the whisky lounge - a journal tracking a whisky maturation project involving a newly-acquired oak cask and a significant amount of patience

Monday, January 7, 2008

Colour

As promised: a photograph!

(click the photo to embiggen)

Here are a few of my bottles of scotch for comparison. They are, left to right:

Oban 14
Highland Park 12
Johnnie Walker Green
Talisker 10
Whisky Works

You'll notice one thing right away: they're all a rich orange-brown other than the Whisky Works bottle. In person, the difference is stark: the Whisky Works bottle is very pale, only slightly darker than white wine.

Admittedly, the reddish colours in the other bottles might very well be the result of caramel. The Whisky Works bottle says in a lovely italic font that it is free of artificial colouring, so it's safe to assume that that is the colour it's supposed to be.

I won't bother photographing the whisky again until it's been in the cask a little while. But remember: I'm going to keep a little of it back so that I'll always have some un-matured whisky to compare.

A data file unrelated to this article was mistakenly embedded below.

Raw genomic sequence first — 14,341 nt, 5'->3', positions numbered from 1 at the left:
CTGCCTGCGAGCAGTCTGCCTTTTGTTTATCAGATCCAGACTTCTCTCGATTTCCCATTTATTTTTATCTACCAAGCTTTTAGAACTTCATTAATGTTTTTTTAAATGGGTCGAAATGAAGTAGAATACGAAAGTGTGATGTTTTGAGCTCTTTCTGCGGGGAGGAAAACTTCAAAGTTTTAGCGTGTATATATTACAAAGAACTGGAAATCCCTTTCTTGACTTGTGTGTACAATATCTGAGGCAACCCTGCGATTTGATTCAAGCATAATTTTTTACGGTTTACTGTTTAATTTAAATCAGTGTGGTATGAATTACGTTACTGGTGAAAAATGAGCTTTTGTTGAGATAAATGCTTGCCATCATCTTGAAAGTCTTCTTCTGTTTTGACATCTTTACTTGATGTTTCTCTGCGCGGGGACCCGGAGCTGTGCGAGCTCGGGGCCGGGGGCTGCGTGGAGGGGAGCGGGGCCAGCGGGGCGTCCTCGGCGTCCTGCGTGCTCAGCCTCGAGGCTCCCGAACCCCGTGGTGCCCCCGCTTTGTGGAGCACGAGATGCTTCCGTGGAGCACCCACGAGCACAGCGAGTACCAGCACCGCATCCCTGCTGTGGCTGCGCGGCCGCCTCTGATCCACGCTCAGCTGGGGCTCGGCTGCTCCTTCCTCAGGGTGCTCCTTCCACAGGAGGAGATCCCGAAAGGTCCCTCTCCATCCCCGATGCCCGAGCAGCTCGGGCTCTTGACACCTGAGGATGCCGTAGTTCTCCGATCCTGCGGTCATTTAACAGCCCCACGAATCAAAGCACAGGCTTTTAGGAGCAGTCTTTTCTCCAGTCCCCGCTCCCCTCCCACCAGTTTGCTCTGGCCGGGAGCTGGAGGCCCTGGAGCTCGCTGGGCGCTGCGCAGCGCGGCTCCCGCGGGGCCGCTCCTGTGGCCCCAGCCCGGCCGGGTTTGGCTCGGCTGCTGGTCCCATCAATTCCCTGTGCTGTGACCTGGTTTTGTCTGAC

2 comments:

james said...

I find it strange that producers use caramel to colour scotch. I often wonder what effect it has on taste (though I'm told its very little). I also wonder why the most intensely flavoured scotches tend to be the lightest in colour, whereas some of the darkest tend towards poseurdom. Oh the mysteries of scotch.

Ian said...

The most peculiarly flavoured Scotch I've had was a Glen Turret. It was like butter, and very pale. Some of the Scapas I've had have been quite pale as well, and strong. Maybe the producers of smokier whiskies feel their product should be darker and add caramel to make it look burnt to match the smoke taste. Maybe it's not as common as I've been led to believe.